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Revision as of 10:47, 16 June 2008 by (Talk)
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As TheAPIBook's Chapter 3 argues, there are much more types of an API than just signatures of classes and methods. Some of them were already discussed in TheAPIBook itself, but as our understanding of this topic is growing everyday, this page contains additional and more recent observations about nature of API types.


Not many APIs can live alone, without support from other parts of the system. As each library, also APIs have own environment, which defines what needs to be available around to allow the API to function properly. Each user of the shared library needs to recreate proper environment, that means to satisfy library dependencies, before the API can be used. This implies, that the dependencies of a library form an important API of the shared library itself.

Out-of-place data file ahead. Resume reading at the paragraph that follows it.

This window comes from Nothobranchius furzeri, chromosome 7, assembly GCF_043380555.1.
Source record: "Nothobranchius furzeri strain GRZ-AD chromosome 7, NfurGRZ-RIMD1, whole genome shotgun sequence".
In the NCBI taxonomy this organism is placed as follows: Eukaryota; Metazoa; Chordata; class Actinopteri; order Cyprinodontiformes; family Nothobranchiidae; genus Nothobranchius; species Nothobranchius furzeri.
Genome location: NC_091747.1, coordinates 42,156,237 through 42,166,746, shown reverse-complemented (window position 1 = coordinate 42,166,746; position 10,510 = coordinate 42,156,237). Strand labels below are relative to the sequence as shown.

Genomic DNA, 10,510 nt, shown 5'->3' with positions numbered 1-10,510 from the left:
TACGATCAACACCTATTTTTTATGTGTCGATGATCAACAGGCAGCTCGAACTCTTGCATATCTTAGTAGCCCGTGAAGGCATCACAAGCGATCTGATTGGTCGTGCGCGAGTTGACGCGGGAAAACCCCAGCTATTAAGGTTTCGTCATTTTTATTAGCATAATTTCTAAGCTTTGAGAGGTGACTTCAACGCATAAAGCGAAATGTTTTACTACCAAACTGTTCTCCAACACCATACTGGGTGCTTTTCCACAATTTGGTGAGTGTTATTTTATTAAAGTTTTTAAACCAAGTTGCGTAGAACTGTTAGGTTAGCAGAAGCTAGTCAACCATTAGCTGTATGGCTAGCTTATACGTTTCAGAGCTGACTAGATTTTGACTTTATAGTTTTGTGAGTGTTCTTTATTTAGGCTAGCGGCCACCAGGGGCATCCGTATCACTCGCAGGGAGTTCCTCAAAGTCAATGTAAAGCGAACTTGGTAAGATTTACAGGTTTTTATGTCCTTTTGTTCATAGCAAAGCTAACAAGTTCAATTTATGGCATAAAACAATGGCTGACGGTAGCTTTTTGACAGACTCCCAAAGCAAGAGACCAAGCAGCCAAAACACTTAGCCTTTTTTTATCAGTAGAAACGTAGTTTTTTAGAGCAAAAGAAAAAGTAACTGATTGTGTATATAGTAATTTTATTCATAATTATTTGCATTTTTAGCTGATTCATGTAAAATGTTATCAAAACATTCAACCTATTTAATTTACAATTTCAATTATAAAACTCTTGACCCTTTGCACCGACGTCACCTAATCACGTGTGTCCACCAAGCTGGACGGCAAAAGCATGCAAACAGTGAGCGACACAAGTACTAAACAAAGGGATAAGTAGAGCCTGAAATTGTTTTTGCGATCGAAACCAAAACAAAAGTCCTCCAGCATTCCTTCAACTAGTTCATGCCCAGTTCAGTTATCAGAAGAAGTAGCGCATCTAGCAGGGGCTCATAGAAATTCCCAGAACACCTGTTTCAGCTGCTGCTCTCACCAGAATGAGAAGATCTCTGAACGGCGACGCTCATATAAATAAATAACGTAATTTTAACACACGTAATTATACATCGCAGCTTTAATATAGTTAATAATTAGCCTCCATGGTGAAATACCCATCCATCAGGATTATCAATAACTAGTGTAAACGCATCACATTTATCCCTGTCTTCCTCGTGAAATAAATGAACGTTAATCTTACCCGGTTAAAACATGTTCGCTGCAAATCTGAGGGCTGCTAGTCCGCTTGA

These dependencies may not even be visible in external signatures! They may only be needed during the runtime, internally, still changing them constitutes an API change. Imagine, that users of your API are using your library in some version and it works fine with just plain JDK. Suddenly, in newer release, you decide to change the library internals and depend on some other library, for example Jakarta Commons. That immediately means every user, who migrates to new version of your library, needs to include a version of Jakarta Commons in own application as well. This may or may not be a problem, however this is quite an externally visible change.

As the Chapter 3 defines APIs as everything that is externally visible, it makes sense to include shared library dependencies into the family of various types of APIs. In spite the fact, that it is very hidden kind of API, it is in fact one of the highest level kind and the API that we deal with the most during our day to day work.

-- 10:47, 16 June 2008 (UTC)

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